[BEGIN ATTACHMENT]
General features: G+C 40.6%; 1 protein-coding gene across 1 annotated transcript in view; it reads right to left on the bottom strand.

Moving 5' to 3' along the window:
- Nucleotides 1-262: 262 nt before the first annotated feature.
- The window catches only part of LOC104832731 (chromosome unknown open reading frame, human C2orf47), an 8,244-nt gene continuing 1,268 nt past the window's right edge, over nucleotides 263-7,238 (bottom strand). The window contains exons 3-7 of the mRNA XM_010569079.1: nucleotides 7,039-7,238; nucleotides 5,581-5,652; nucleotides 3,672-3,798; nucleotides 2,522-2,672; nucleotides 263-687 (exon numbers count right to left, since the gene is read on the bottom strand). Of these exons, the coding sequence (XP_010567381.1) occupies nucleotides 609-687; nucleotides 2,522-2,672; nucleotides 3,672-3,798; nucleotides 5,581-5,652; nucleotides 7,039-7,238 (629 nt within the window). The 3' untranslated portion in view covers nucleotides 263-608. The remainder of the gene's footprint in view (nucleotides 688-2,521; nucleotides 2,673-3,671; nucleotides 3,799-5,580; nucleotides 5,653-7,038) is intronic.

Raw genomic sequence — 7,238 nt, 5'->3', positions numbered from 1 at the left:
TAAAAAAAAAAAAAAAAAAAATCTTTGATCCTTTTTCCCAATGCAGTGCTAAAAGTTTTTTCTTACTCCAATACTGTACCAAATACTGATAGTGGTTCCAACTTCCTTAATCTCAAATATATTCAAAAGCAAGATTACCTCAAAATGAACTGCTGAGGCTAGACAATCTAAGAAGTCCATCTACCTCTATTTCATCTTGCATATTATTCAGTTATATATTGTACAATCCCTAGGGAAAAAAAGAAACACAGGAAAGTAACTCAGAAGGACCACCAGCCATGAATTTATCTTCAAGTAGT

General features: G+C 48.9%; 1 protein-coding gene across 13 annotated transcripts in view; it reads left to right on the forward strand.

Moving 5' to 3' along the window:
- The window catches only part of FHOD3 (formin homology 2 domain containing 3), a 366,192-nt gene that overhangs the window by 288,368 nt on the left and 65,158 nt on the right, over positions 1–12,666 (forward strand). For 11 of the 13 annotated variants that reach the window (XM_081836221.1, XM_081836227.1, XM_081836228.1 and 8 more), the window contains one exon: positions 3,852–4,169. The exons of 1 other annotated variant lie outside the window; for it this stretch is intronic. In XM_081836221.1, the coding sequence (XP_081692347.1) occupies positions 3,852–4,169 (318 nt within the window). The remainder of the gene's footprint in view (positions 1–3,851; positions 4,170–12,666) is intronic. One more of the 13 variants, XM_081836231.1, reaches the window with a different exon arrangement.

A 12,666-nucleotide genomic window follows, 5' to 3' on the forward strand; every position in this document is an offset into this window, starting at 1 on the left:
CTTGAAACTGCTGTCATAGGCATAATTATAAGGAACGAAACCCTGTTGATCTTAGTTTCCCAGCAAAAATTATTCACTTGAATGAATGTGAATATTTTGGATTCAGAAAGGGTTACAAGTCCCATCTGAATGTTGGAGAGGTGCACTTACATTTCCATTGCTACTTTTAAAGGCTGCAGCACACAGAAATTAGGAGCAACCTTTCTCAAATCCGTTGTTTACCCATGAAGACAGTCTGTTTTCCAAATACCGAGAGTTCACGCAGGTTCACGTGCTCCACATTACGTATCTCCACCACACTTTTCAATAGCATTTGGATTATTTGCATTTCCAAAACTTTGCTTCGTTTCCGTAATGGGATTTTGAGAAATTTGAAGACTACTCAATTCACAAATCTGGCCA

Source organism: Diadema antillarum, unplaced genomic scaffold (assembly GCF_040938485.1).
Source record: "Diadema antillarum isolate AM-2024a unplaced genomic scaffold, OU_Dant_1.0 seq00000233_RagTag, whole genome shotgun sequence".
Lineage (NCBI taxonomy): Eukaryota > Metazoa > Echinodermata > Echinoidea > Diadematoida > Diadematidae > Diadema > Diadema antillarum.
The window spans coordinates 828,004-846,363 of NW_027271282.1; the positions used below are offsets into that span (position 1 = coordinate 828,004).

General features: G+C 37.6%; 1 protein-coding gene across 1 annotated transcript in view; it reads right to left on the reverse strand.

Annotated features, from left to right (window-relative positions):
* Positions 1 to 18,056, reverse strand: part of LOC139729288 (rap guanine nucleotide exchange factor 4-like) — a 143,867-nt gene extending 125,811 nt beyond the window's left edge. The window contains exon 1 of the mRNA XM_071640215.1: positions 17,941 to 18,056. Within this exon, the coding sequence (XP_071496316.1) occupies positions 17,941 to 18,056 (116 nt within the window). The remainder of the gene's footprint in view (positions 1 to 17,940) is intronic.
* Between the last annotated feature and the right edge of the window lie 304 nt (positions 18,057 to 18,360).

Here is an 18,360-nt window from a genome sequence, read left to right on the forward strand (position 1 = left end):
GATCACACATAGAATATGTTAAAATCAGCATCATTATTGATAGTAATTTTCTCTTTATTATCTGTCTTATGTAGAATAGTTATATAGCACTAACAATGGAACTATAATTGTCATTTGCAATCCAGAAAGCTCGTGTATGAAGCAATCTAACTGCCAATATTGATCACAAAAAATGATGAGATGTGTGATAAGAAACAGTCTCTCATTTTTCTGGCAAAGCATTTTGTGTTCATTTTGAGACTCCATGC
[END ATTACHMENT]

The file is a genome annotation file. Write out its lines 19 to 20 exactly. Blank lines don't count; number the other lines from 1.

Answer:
* Between the last annotated feature and the right edge of the window lie 304 nt (positions 18,057 to 18,360).

Here is an 18,360-nt window from a genome sequence, read left to right on the forward strand (position 1 = left end):